Chinese Pollution Fighting Budget Will Have to Be Bigger than its Military Budget

China will spend $275 billion over the next five years improving air quality—roughly the same as the GDP of Hong Kong, and twice the size of the annual defence budget [40% of the defence budget over the same five years]. China is also spending to clean up water pollution.
China plans to invest 2.3 trillion yuan ($375 billion) in energy saving and emission-reduction projects in the five years through 2015 to clean up its environment. This is about 54% of the projected $685 billion that China will spend on its military over 5 years. The plan, which has been approved by the State Council, is on top of a 1.85 trillion yuan investment in the renewable energy sector. Combined the energy saving and emission-reduction projects and the renewables buildup is $675 billion. China would benefit more by shifting military budget into pollution fighting. China has sufficient military and has nuclear and military to deter any attack and to meet basic military goals. China’s pollution is harming its economy now and harming the health of everyone and killing upwards of 1 million people each year.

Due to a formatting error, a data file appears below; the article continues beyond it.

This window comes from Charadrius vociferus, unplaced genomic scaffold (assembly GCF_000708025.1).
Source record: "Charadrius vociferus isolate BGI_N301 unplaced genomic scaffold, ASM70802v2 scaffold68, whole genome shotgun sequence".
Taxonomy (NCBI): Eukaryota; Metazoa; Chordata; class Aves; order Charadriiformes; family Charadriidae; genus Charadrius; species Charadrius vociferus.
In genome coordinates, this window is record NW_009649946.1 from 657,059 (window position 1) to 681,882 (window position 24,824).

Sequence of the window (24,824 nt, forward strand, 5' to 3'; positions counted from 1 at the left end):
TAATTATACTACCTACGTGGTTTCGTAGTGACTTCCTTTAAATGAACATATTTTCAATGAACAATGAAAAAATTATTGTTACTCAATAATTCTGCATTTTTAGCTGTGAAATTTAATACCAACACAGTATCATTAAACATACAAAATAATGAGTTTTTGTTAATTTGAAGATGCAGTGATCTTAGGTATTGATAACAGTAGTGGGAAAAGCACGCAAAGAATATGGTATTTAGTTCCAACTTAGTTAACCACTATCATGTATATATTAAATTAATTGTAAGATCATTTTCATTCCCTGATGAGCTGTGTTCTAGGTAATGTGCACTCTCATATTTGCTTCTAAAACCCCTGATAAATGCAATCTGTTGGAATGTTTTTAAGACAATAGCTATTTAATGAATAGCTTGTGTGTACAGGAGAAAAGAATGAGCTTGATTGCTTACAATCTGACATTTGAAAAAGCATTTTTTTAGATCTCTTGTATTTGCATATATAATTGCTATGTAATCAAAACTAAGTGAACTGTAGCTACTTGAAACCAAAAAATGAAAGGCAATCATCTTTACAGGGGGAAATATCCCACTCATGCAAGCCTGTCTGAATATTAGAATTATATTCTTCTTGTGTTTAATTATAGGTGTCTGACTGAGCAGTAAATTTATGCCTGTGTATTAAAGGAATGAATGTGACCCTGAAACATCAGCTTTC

The health costs of air and water pollution in China amount to about 4.3 percent of its GDP. By adding the non-health impacts of pollution, which are estimated to be about 1.5 percent of GDP, the total cost of air and water pollution in China is about 5.8 percent of GDP.
China’s economy will go from $8.5 trillion this year to about $12-20 trillion in 2018 (depending upon RMB currency appreciation). The cost to China will be $490 billion to 1.2 trillion in each of the years. It will be in the range of $3-5 trillion over the 5 year timeframe.
In January 2013 the air of Beijing hit a level of toxicity 40 times above what the World Health Organization deems safe. A tenth of the country’s farmland is poisoned with chemicals and heavy metals. Half of China’s urban water supplies are unfit even to wash in, let alone drink. In the northern half of the country air pollution lops five-and-a-half years off the average life.